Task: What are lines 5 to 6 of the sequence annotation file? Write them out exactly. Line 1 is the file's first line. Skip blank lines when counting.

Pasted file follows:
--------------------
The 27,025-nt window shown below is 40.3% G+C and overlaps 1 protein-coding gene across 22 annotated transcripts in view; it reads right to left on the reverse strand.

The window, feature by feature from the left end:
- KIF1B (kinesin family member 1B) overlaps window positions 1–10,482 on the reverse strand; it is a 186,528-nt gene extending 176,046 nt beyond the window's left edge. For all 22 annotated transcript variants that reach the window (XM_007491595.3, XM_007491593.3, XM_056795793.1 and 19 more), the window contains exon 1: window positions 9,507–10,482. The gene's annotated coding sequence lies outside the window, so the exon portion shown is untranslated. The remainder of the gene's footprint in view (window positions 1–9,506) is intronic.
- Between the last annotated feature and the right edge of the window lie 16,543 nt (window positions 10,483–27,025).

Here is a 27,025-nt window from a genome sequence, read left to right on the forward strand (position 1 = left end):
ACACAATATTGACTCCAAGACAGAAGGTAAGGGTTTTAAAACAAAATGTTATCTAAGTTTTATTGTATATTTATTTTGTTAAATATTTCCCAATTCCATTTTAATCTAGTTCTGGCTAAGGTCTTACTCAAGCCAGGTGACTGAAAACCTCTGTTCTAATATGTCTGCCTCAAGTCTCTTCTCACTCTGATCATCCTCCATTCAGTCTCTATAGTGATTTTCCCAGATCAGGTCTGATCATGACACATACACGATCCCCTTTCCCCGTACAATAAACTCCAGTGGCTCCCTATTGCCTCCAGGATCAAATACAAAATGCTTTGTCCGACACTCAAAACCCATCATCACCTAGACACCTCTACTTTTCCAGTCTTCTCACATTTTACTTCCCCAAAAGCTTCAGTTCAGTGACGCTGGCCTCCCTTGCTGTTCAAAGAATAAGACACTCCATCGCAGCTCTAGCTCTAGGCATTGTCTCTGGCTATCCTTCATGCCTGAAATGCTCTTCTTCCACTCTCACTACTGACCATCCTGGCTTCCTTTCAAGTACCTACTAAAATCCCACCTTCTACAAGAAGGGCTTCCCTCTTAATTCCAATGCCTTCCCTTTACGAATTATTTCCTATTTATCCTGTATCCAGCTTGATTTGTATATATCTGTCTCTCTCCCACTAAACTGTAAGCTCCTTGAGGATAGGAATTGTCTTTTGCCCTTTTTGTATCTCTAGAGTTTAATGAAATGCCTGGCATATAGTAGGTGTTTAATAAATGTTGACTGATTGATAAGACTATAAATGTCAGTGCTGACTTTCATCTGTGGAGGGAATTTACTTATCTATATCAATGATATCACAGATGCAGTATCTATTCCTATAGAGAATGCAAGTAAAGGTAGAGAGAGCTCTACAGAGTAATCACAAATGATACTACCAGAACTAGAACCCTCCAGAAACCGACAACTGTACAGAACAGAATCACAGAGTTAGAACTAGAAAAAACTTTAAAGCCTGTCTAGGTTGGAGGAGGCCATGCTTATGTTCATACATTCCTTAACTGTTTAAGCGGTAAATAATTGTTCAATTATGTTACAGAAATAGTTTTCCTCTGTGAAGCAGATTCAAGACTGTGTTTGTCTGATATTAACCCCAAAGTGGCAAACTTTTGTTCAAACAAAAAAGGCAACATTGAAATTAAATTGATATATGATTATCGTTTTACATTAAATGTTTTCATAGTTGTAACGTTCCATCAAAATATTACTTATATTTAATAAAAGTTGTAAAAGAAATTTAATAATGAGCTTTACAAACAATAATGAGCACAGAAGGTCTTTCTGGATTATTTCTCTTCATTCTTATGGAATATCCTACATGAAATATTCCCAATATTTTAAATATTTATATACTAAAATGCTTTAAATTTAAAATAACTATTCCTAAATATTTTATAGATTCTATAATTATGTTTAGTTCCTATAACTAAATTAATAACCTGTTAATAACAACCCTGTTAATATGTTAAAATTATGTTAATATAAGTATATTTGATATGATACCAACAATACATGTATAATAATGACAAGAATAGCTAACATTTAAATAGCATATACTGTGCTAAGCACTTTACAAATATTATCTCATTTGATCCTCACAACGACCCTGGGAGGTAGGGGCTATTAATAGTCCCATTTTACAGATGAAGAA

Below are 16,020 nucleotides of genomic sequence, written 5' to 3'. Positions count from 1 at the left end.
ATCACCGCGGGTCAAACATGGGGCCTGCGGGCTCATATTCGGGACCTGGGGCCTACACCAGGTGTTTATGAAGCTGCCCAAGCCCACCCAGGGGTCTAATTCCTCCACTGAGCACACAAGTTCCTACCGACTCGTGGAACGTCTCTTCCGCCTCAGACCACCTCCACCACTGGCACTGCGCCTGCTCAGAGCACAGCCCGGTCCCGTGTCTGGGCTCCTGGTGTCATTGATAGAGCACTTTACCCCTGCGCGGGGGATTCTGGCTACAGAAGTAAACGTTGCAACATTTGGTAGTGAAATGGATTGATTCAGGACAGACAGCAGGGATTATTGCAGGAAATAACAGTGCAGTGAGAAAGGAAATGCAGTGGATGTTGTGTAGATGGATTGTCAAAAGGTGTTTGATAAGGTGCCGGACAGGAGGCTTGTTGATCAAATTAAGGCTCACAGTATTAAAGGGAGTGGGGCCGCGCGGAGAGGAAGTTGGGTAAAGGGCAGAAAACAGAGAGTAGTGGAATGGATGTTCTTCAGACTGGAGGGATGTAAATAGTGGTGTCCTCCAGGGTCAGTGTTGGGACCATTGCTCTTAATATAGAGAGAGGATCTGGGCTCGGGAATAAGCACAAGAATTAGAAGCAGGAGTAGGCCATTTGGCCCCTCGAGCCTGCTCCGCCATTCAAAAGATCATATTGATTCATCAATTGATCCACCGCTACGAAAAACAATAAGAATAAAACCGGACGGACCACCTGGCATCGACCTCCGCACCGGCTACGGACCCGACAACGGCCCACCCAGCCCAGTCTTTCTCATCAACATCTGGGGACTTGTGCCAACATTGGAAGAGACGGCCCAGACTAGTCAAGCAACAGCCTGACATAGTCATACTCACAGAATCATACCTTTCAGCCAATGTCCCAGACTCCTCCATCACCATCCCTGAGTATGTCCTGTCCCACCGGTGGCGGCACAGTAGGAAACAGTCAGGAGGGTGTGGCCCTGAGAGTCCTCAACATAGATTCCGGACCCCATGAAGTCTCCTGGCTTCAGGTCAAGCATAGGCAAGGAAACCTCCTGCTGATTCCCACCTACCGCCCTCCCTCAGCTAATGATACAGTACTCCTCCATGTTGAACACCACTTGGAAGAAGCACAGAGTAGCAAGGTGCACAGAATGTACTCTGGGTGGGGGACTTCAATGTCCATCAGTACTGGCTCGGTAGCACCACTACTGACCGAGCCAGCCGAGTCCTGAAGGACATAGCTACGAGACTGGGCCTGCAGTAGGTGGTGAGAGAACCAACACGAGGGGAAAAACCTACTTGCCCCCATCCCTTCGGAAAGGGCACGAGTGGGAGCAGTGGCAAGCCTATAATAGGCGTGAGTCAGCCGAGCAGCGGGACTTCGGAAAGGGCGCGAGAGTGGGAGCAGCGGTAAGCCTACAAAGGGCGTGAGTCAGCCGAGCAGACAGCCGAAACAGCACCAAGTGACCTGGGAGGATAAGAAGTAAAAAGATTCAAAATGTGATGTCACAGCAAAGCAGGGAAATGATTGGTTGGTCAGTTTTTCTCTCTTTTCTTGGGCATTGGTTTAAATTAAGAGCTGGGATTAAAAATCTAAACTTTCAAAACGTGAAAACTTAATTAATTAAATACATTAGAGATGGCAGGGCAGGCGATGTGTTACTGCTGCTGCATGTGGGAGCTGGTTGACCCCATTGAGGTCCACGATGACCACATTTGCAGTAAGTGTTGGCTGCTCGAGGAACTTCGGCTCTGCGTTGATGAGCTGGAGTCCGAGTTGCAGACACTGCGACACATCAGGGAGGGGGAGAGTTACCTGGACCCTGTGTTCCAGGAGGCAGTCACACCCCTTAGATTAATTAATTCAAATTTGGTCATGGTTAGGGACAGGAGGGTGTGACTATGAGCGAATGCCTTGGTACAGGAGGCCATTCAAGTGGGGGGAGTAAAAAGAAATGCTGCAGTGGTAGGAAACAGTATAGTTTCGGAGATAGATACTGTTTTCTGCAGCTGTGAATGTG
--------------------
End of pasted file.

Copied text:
Here is a 27,025-nt window from a genome sequence, read left to right on the forward strand (position 1 = left end):
ACACAATATTGACTCCAAGACAGAAGGTAAGGGTTTTAAAACAAAATGTTATCTAAGTTTTATTGTATATTTATTTTGTTAAATATTTCCCAATTCCATTTTAATCTAGTTCTGGCTAAGGTCTTACTCAAGCCAGGTGACTGAAAACCTCTGTTCTAATATGTCTGCCTCAAGTCTCTTCTCACTCTGATCATCCTCCATTCAGTCTCTATAGTGATTTTCCCAGATCAGGTCTGATCATGACACATACACGATCCCCTTTCCCCGTACAATAAACTCCAGTGGCTCCCTATTGCCTCCAGGATCAAATACAAAATGCTTTGTCCGACACTCAAAACCCATCATCACCTAGACACCTCTACTTTTCCAGTCTTCTCACATTTTACTTCCCCAAAAGCTTCAGTTCAGTGACGCTGGCCTCCCTTGCTGTTCAAAGAATAAGACACTCCATCGCAGCTCTAGCTCTAGGCATTGTCTCTGGCTATCCTTCATGCCTGAAATGCTCTTCTTCCACTCTCACTACTGACCATCCTGGCTTCCTTTCAAGTACCTACTAAAATCCCACCTTCTACAAGAAGGGCTTCCCTCTTAATTCCAATGCCTTCCCTTTACGAATTATTTCCTATTTATCCTGTATCCAGCTTGATTTGTATATATCTGTCTCTCTCCCACTAAACTGTAAGCTCCTTGAGGATAGGAATTGTCTTTTGCCCTTTTTGTATCTCTAGAGTTTAATGAAATGCCTGGCATATAGTAGGTGTTTAATAAATGTTGACTGATTGATAAGACTATAAATGTCAGTGCTGACTTTCATCTGTGGAGGGAATTTACTTATCTATATCAATGATATCACAGATGCAGTATCTATTCCTATAGAGAATGCAAGTAAAGGTAGAGAGAGCTCTACAGAGTAATCACAAATGATACTACCAGAACTAGAACCCTCCAGAAACCGACAACTGTACAGAACAGAATCACAGAGTTAGAACTAGAAAAAACTTTAAAGCCTGTCTAGGTTGGAGGAGGCCATGCTTATGTTCATACATTCCTTAACTGTTTAAGCGGTAAATAATTGTTCAATTATGTTACAGAAATAGTTTTCCTCTGTGAAGCAGATTCAAGACTGTGTTTGTCTGATATTAACCCCAAAGTGGCAAACTTTTGTTCAAACAAAAAAGGCAACATTGAAATTAAATTGATATATGATTATCGTTTTACATTAAATGTTTTCATAGTTGTAACGTTCCATCAAAATATTACTTATATTTAATAAAAGTTGTAAAAGAAATTTAATAATGAGCTTTACAAACAATAATGAGCACAGAAGGTCTTTCTGGATTATTTCTCTTCATTCTTATGGAATATCCTACATGAAATATTCCCAATATTTTAAATATTTATATACTAAAATGCTTTAAATTTAAAATAACTATTCCTAAATATTTTATAGATTCTATAATTATGTTTAGTTCCTATAACTAAATTAATAACCTGTTAATAACAACCCTGTTAATATGTTAAAATTATGTTAATATAAGTATATTTGATATGATACCAACAATACATGTATAATAATGACAAGAATAGCTAACATTTAAATAGCATATACTGTGCTAAGCACTTTACAAATATTATCTCATTTGATCCTCACAACGACCCTGGGAGGTAGGGGCTATTAATAGTCCCATTTTACAGATGAAGAA